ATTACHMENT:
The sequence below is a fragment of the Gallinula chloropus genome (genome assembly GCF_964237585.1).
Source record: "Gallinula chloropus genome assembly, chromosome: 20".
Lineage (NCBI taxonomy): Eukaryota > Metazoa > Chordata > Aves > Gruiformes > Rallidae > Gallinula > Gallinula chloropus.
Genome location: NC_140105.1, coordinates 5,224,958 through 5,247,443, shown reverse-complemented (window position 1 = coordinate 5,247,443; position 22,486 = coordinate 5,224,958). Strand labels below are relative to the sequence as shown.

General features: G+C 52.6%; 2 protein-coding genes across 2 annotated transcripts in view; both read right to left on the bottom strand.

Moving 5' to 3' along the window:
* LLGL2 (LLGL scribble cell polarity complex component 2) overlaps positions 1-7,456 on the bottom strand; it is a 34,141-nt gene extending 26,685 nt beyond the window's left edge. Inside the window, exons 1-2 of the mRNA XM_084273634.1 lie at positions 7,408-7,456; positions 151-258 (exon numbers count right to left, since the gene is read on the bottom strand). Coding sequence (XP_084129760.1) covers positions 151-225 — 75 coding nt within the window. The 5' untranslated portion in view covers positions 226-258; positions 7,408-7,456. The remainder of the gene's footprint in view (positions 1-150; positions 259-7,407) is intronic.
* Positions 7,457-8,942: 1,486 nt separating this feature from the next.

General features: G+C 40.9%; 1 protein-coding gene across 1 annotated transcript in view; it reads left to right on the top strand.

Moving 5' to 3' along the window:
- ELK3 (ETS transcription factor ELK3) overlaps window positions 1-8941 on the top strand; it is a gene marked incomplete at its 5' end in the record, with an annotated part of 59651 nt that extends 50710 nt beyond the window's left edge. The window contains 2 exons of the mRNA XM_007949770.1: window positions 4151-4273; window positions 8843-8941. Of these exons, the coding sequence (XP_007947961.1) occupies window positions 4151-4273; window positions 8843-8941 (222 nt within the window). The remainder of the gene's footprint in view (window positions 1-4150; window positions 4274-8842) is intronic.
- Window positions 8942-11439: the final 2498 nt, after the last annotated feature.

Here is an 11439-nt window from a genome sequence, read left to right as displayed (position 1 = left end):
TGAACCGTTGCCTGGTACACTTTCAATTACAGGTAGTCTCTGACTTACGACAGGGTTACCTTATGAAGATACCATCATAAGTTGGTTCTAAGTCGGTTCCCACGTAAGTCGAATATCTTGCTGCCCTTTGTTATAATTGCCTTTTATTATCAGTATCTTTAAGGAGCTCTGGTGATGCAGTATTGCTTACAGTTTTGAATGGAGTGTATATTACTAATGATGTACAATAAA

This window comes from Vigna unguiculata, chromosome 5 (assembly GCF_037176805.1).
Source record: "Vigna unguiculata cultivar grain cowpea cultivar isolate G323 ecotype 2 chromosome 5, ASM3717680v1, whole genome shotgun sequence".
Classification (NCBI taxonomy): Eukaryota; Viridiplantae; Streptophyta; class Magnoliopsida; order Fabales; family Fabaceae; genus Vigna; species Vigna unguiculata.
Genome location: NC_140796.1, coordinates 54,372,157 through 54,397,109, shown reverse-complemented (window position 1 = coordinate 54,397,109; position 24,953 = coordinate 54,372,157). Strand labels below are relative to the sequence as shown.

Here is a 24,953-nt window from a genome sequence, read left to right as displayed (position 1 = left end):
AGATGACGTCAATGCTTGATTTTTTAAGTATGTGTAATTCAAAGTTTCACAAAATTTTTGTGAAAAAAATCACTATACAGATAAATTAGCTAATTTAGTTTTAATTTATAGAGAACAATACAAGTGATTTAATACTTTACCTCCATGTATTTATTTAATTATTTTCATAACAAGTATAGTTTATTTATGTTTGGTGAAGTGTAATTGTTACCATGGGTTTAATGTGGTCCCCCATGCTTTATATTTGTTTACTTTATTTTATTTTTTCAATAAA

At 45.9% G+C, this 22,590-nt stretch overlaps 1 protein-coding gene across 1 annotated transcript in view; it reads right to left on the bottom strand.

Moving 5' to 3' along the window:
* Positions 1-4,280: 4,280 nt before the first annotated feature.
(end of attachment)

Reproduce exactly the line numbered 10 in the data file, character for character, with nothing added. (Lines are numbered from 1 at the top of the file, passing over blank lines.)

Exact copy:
Moving 5' to 3' along the window: